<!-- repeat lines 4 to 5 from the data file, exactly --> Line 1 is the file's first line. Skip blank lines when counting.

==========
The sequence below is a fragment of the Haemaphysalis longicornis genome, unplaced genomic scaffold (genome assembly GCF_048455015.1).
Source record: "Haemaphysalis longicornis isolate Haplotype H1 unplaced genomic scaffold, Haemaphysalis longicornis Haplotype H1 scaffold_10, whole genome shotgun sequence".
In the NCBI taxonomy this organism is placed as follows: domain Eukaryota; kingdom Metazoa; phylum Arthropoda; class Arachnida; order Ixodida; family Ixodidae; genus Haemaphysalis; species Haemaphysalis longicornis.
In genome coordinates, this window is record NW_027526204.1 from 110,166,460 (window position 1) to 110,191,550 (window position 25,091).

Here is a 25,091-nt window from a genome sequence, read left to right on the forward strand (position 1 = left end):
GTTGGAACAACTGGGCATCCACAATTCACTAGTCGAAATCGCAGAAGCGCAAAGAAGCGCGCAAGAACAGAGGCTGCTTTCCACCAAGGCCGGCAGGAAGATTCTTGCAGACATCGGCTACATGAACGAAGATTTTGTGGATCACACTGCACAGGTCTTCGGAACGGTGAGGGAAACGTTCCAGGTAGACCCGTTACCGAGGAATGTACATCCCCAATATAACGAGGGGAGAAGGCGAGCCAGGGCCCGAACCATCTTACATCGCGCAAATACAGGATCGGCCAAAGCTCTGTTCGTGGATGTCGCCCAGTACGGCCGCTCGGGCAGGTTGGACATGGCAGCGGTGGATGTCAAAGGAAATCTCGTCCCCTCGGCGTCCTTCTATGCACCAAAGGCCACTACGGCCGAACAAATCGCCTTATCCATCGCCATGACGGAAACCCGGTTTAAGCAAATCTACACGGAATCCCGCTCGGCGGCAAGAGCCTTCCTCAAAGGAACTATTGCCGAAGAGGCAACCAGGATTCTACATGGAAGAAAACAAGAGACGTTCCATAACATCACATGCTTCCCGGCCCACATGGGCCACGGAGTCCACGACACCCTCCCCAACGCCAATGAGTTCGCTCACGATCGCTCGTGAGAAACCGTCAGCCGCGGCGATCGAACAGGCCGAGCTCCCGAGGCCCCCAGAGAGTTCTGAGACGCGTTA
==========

In genome coordinates, this window is record NW_027526204.1 from 110,166,460 (window position 1) to 110,191,550 (window position 25,091).

Here is a 25,091-nt window from a genome sequence, read left to right on the forward strand (position 1 = left end):